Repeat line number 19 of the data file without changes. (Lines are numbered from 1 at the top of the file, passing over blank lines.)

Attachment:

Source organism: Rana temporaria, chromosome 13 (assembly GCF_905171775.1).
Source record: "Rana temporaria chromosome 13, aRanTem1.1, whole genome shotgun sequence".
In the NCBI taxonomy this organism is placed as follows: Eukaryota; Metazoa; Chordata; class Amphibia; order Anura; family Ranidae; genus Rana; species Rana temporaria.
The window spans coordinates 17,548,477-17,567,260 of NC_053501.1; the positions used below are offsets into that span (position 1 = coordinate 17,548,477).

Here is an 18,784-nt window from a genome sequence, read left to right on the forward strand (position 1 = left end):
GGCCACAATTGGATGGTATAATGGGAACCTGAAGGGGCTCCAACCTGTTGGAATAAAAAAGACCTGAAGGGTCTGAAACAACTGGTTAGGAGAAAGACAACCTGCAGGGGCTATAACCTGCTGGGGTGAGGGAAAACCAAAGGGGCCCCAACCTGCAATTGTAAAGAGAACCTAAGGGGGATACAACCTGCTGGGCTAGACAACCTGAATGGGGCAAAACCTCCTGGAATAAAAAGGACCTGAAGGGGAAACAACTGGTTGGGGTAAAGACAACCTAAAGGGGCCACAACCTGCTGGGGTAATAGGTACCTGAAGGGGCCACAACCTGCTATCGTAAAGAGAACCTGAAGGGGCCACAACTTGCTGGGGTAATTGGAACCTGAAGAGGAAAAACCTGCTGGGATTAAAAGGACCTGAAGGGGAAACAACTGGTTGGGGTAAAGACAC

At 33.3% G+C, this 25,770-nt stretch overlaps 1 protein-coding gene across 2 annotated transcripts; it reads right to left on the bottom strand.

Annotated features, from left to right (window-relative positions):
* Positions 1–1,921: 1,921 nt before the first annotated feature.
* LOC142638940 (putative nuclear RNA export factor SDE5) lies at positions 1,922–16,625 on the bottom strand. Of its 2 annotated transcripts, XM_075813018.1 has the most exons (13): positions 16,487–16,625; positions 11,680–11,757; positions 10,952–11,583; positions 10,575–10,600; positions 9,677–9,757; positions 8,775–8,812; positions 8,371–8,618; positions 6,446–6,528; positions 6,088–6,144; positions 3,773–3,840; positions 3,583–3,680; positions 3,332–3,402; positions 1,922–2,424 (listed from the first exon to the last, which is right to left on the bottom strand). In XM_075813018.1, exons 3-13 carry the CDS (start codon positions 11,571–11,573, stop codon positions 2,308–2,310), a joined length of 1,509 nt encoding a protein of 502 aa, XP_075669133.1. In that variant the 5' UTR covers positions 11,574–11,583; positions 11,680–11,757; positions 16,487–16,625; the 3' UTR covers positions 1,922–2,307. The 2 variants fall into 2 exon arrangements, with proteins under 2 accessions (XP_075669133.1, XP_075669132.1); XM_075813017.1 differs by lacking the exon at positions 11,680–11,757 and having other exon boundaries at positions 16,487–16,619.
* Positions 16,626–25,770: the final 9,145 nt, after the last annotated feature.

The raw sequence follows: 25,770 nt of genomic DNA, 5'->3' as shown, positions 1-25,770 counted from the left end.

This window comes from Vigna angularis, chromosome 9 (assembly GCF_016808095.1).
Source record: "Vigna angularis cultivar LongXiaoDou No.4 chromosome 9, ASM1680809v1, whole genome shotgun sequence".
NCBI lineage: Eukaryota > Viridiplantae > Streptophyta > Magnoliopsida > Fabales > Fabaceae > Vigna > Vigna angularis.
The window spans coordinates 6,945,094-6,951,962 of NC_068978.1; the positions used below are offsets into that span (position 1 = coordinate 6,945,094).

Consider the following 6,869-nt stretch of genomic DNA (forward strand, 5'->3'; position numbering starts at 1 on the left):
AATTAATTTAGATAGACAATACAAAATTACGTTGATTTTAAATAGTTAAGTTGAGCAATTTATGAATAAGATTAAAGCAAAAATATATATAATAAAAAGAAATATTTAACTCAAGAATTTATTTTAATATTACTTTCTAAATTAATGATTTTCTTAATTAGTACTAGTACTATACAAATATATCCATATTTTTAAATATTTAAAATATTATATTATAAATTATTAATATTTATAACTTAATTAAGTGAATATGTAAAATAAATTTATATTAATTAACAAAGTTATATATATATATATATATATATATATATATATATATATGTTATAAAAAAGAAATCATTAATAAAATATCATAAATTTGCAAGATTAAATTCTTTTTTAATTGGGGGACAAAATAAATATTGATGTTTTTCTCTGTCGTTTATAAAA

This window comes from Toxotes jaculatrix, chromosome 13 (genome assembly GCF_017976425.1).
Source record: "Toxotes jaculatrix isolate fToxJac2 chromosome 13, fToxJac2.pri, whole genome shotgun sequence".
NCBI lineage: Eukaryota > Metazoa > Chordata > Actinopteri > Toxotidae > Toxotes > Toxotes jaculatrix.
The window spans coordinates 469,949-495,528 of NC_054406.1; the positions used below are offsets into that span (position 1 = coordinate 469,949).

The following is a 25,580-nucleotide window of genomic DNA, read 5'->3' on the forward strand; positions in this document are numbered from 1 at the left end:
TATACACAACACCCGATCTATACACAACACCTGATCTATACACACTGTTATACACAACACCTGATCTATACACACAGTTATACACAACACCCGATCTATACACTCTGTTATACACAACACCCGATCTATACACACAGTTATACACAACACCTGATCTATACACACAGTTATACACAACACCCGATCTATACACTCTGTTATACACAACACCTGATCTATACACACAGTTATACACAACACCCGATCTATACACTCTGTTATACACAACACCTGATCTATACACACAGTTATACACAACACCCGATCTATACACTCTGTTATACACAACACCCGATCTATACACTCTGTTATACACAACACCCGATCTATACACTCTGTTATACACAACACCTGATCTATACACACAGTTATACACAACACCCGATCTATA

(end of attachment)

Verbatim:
This window comes from Toxotes jaculatrix, chromosome 13 (genome assembly GCF_017976425.1).